Anchorage Daily News: Despite his serious coronavirus infection, Don Young still doesn’t support mask mandates or hunkering down

Anchorage Daily News: Despite his serious coronavirus infection, Don Young still doesn’t support mask mandates or hunkering down. “Young, first elected in 1973, said ‘many’ members of his campaign staff also have been infected with the coronavirus, though he did not provide an exact number and his office would not comment, citing privacy concerns. He added that his wife has tested positive but is not symptomatic. Young said he does not know how or when he contracted the virus. But he continued to hold in-person fundraising events during the campaign season and did not require attendees to wear masks or to socially distance.”

KTOO: Sealaska Heritage Institute awarded federal grant to publish Tlingit, Haida archives for language revitalization project

KTOO: Sealaska Heritage Institute awarded federal grant to publish Tlingit, Haida archives for language revitalization project. “Late Tlingit scholars Nora Ḵeixwnéi Marks and Richard Xwaayeenák̲ Dauenhauer once dedicated the first volume of their book ‘Classics of Tlingit Oral Literature’ to Tlingit orators. They co-edited the four-volume series and were two-time winners of the American Book Award. The couple carried the knowledge of Southeast Alaska’s Native languages into the 21st century. Recently, the federal Institute of Museum and Library Services awarded Sealaska Heritage Institute a two-year grant to process and digitally publish a massive collection of Tlingit and Haida documents archived by the late scholars.”

New York Times: Worried About Covid-19 in the Winter? Alaska Provides a Cautionary Tale

New York Times: Worried About Covid-19 in the Winter? Alaska Provides a Cautionary Tale. “At a time when cases across the United States are rising and people are growing fatigued by months of restrictions, Alaska’s struggles provide an early warning that winter could bring the most devastating phase of the pandemic. ‘We’ve been markedly concerned about what the fall and winter will look like, and I think it’s playing out that it’s highly concerning,’ said Dr. Anne Zink, Alaska’s chief medical officer.”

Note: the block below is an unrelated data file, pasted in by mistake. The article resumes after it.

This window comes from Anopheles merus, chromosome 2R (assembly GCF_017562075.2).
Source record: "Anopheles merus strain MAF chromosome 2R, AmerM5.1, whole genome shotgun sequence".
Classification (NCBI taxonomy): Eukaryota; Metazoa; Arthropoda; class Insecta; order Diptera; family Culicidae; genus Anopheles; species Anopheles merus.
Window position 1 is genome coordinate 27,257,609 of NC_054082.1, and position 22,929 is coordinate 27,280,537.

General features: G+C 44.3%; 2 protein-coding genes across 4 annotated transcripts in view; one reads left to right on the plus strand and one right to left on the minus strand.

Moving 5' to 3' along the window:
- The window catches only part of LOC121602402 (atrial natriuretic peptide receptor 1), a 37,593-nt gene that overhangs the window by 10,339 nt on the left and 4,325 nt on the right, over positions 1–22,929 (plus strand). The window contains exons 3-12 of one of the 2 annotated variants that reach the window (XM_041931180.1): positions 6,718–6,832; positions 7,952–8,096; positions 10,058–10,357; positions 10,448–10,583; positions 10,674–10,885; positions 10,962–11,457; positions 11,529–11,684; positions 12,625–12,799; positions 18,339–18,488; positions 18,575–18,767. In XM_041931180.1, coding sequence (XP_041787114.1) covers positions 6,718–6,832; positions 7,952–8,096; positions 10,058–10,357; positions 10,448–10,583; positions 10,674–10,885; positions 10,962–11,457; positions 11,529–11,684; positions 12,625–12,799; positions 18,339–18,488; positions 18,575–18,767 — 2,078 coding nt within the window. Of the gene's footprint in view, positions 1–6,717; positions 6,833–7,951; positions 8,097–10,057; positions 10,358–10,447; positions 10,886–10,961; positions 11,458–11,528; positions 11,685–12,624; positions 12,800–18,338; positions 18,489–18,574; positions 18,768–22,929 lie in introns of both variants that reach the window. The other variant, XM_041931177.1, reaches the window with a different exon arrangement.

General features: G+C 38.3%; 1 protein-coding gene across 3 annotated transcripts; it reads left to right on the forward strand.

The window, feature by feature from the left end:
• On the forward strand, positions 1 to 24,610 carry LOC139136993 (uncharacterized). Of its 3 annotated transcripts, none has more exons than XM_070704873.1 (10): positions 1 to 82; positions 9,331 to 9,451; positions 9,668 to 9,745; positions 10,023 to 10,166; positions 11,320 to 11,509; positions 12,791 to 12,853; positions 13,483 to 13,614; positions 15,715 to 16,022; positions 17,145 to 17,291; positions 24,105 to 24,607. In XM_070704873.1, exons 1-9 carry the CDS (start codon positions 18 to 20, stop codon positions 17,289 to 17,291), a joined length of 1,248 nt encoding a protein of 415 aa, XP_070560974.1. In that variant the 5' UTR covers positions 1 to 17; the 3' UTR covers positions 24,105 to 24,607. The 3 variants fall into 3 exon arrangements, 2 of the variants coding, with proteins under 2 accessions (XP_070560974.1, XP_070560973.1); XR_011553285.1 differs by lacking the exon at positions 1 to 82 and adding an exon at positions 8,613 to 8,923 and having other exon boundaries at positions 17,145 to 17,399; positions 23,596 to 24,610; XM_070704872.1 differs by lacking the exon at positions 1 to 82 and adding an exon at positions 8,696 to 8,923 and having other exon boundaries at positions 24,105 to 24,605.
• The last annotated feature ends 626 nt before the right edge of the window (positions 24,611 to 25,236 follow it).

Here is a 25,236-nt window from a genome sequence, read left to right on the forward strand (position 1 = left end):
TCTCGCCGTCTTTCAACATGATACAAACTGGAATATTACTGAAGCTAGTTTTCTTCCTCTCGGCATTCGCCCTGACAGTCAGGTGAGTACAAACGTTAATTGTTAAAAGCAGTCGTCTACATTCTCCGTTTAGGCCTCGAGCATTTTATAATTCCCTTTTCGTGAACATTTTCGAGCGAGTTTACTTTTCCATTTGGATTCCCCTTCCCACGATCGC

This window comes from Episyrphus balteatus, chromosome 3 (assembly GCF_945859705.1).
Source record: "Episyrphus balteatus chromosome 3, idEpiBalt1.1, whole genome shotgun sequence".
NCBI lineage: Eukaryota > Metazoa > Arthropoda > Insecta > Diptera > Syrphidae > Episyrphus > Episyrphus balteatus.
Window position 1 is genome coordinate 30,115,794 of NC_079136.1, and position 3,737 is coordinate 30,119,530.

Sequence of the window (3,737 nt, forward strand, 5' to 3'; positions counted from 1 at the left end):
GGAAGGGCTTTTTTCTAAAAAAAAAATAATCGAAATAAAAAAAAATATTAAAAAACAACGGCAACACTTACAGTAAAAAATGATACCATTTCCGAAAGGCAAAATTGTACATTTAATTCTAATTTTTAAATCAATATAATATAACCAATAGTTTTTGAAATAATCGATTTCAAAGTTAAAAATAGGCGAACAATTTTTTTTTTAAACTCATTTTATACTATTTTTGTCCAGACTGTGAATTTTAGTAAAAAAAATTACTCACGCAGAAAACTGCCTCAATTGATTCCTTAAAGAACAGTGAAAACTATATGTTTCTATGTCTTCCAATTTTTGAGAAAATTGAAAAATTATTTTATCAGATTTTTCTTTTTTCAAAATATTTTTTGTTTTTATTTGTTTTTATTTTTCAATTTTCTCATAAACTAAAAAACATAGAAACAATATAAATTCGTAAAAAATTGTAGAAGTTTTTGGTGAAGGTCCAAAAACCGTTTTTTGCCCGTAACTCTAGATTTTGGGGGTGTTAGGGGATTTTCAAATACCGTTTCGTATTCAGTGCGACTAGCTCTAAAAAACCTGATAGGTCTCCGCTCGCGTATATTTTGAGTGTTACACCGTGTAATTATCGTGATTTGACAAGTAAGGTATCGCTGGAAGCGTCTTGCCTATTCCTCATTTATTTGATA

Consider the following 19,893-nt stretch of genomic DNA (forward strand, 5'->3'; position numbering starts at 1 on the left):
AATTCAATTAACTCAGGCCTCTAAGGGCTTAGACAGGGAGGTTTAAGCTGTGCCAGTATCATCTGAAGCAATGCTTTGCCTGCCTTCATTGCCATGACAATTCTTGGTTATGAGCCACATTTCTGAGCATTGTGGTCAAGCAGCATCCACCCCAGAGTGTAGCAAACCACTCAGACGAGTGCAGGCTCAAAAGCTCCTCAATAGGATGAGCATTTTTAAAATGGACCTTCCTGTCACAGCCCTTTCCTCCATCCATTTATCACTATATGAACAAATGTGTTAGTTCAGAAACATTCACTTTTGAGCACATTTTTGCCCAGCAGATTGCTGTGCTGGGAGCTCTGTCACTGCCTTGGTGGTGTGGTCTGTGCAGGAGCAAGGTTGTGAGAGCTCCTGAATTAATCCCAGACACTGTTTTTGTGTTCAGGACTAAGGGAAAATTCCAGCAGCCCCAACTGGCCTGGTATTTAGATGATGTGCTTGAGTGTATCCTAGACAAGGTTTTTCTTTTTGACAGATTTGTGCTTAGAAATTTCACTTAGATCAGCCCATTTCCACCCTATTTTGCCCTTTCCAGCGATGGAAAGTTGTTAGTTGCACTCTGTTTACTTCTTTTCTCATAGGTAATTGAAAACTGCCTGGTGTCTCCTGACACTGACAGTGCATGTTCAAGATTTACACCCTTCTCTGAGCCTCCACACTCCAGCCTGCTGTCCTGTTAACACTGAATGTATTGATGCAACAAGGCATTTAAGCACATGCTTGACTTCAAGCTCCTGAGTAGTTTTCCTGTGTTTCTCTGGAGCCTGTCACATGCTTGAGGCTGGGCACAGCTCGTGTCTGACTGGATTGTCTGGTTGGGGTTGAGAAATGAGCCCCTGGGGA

Show us the money: Interactive website lets citizens and candidates build real budgets (Anchorage Daily News)

Anchorage Daily News: Show us the money: Interactive website lets citizens and candidates build real budgets. “The website, which is the only one of its kind in Alaska that we know of, works like this: Visitors read basic descriptions of different budget categories, and choose what actions to take. They can cut spending, add new revenue, increase current taxes, and any combination of the above. As they make choices, the website updates the budget gap in real-time.”

NOAA Climate Program Office: Alaska RISA launches Alaska Statewide Temperature Index Tool

NOAA Climate Program Office: Alaska RISA launches Alaska Statewide Temperature Index Tool. “Built in collaboration with the Scenarios Network for Alaska and Arctic Planning, the new tool uses a statewide temperature index developed by ACCAP Climate Specialist Rick Thoman, and NOAA Climatologist Brian Brettschneider. The index uses daily temperature data from 25 Automated Surface Observation System stations maintained by the National Weather Service. Daily indices can then be compared to a baseline of average temperature data from 1981 to 2010. The project team hopes that this tool can help clarify the complex topic of Alaska temperature.”

Alaska Department of Public Safety: Trooper Recruitment Advertisement Censored by Google/YouTube

Alaska Department of Public Safety: Trooper Recruitment Advertisement Censored by Google/YouTube. “This week, the Department of Public Safety (DPS) was notified that Google/YouTube canceled authorization of pay-per-click advertisement of a recently, nationally distributed recruitment video advertisement for the Alaska State Troopers. The action was taken as it was interpreted to be political and potentially an election advertisement because of Governor Mike Dunleavy’s comments supporting law enforcement and encouraging people to apply to the DPS ranks.”